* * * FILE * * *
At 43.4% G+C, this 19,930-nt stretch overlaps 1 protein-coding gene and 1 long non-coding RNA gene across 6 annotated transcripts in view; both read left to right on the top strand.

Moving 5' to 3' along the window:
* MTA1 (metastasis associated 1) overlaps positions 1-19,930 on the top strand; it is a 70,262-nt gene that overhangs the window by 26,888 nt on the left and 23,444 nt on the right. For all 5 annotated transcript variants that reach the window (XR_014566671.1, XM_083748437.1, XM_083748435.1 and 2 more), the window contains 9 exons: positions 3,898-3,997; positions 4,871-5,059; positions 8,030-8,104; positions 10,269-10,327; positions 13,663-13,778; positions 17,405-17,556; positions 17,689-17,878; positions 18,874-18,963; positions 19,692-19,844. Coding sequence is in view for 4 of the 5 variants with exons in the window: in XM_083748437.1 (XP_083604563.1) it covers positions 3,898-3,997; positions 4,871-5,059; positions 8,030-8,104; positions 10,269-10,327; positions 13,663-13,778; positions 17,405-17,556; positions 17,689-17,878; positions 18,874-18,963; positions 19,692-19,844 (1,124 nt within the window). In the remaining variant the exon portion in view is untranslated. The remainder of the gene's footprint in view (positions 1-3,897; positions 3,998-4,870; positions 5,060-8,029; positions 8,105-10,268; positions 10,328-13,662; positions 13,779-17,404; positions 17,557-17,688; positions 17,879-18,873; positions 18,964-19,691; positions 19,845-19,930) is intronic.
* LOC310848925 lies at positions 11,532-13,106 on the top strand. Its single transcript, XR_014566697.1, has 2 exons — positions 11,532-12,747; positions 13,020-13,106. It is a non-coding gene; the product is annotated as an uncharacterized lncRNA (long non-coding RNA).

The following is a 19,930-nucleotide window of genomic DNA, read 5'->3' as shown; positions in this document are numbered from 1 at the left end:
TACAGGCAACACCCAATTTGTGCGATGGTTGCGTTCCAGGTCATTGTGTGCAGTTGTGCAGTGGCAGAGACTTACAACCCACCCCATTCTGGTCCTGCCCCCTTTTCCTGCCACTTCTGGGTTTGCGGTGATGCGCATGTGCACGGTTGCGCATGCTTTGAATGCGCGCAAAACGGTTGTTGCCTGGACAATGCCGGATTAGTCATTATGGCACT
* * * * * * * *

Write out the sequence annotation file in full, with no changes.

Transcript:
At 43.4% G+C, this 19,930-nt stretch overlaps 1 protein-coding gene and 1 long non-coding RNA gene across 6 annotated transcripts in view; both read left to right on the top strand.

Moving 5' to 3' along the window:
* MTA1 (metastasis associated 1) overlaps positions 1-19,930 on the top strand; it is a 70,262-nt gene that overhangs the window by 26,888 nt on the left and 23,444 nt on the right. For all 5 annotated transcript variants that reach the window (XR_014566671.1, XM_083748437.1, XM_083748435.1 and 2 more), the window contains 9 exons: positions 3,898-3,997; positions 4,871-5,059; positions 8,030-8,104; positions 10,269-10,327; positions 13,663-13,778; positions 17,405-17,556; positions 17,689-17,878; positions 18,874-18,963; positions 19,692-19,844. Coding sequence is in view for 4 of the 5 variants with exons in the window: in XM_083748437.1 (XP_083604563.1) it covers positions 3,898-3,997; positions 4,871-5,059; positions 8,030-8,104; positions 10,269-10,327; positions 13,663-13,778; positions 17,405-17,556; positions 17,689-17,878; positions 18,874-18,963; positions 19,692-19,844 (1,124 nt within the window). In the remaining variant the exon portion in view is untranslated. The remainder of the gene's footprint in view (positions 1-3,897; positions 3,998-4,870; positions 5,060-8,029; positions 8,105-10,268; positions 10,328-13,662; positions 13,779-17,404; positions 17,557-17,688; positions 17,879-18,873; positions 18,964-19,691; positions 19,845-19,930) is intronic.
* LOC310848925 lies at positions 11,532-13,106 on the top strand. Its single transcript, XR_014566697.1, has 2 exons — positions 11,532-12,747; positions 13,020-13,106. It is a non-coding gene; the product is annotated as an uncharacterized lncRNA (long non-coding RNA).

The following is a 19,930-nucleotide window of genomic DNA, read 5'->3' as shown; positions in this document are numbered from 1 at the left end:
TACAGGCAACACCCAATTTGTGCGATGGTTGCGTTCCAGGTCATTGTGTGCAGTTGTGCAGTGGCAGAGACTTACAACCCACCCCATTCTGGTCCTGCCCCCTTTTCCTGCCACTTCTGGGTTTGCGGTGATGCGCATGTGCACGGTTGCGCATGCTTTGAATGCGCGCAAAACGGTTGTTGCCTGGACAATGCCGGATTAGTCATTATGGCACT